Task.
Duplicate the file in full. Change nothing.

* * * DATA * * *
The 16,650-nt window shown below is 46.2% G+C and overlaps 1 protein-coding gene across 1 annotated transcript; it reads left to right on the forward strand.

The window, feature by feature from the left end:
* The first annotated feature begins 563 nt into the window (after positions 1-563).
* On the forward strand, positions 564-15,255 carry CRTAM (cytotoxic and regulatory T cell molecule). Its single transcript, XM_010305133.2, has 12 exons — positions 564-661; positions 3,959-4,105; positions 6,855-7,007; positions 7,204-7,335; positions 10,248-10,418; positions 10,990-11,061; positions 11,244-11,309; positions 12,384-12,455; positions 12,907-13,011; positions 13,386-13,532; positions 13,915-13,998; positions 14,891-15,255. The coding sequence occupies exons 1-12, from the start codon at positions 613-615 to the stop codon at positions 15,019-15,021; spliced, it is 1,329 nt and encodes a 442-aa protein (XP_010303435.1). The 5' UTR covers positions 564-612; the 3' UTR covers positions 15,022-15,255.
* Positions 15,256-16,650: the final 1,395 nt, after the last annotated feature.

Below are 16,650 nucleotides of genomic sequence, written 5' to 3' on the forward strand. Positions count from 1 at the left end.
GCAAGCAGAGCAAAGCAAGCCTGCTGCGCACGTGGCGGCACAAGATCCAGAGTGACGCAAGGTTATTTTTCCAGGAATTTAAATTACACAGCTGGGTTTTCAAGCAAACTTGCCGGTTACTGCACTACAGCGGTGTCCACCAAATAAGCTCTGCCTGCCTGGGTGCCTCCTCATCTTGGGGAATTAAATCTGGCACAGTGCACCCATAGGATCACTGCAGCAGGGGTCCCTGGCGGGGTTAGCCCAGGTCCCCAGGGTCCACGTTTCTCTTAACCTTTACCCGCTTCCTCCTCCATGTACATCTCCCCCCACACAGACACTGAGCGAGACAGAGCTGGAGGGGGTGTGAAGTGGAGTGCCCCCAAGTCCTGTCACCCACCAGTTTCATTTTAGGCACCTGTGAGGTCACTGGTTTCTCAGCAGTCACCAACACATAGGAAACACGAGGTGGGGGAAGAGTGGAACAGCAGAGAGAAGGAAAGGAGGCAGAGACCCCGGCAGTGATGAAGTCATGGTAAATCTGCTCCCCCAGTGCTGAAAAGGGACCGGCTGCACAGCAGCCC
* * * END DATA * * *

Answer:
The 16,650-nt window shown below is 46.2% G+C and overlaps 1 protein-coding gene across 1 annotated transcript; it reads left to right on the forward strand.

The window, feature by feature from the left end:
* The first annotated feature begins 563 nt into the window (after positions 1-563).
* On the forward strand, positions 564-15,255 carry CRTAM (cytotoxic and regulatory T cell molecule). Its single transcript, XM_010305133.2, has 12 exons — positions 564-661; positions 3,959-4,105; positions 6,855-7,007; positions 7,204-7,335; positions 10,248-10,418; positions 10,990-11,061; positions 11,244-11,309; positions 12,384-12,455; positions 12,907-13,011; positions 13,386-13,532; positions 13,915-13,998; positions 14,891-15,255. The coding sequence occupies exons 1-12, from the start codon at positions 613-615 to the stop codon at positions 15,019-15,021; spliced, it is 1,329 nt and encodes a 442-aa protein (XP_010303435.1). The 5' UTR covers positions 564-612; the 3' UTR covers positions 15,022-15,255.
* Positions 15,256-16,650: the final 1,395 nt, after the last annotated feature.

Below are 16,650 nucleotides of genomic sequence, written 5' to 3' on the forward strand. Positions count from 1 at the left end.
GCAAGCAGAGCAAAGCAAGCCTGCTGCGCACGTGGCGGCACAAGATCCAGAGTGACGCAAGGTTATTTTTCCAGGAATTTAAATTACACAGCTGGGTTTTCAAGCAAACTTGCCGGTTACTGCACTACAGCGGTGTCCACCAAATAAGCTCTGCCTGCCTGGGTGCCTCCTCATCTTGGGGAATTAAATCTGGCACAGTGCACCCATAGGATCACTGCAGCAGGGGTCCCTGGCGGGGTTAGCCCAGGTCCCCAGGGTCCACGTTTCTCTTAACCTTTACCCGCTTCCTCCTCCATGTACATCTCCCCCCACACAGACACTGAGCGAGACAGAGCTGGAGGGGGTGTGAAGTGGAGTGCCCCCAAGTCCTGTCACCCACCAGTTTCATTTTAGGCACCTGTGAGGTCACTGGTTTCTCAGCAGTCACCAACACATAGGAAACACGAGGTGGGGGAAGAGTGGAACAGCAGAGAGAAGGAAAGGAGGCAGAGACCCCGGCAGTGATGAAGTCATGGTAAATCTGCTCCCCCAGTGCTGAAAAGGGACCGGCTGCACAGCAGCCC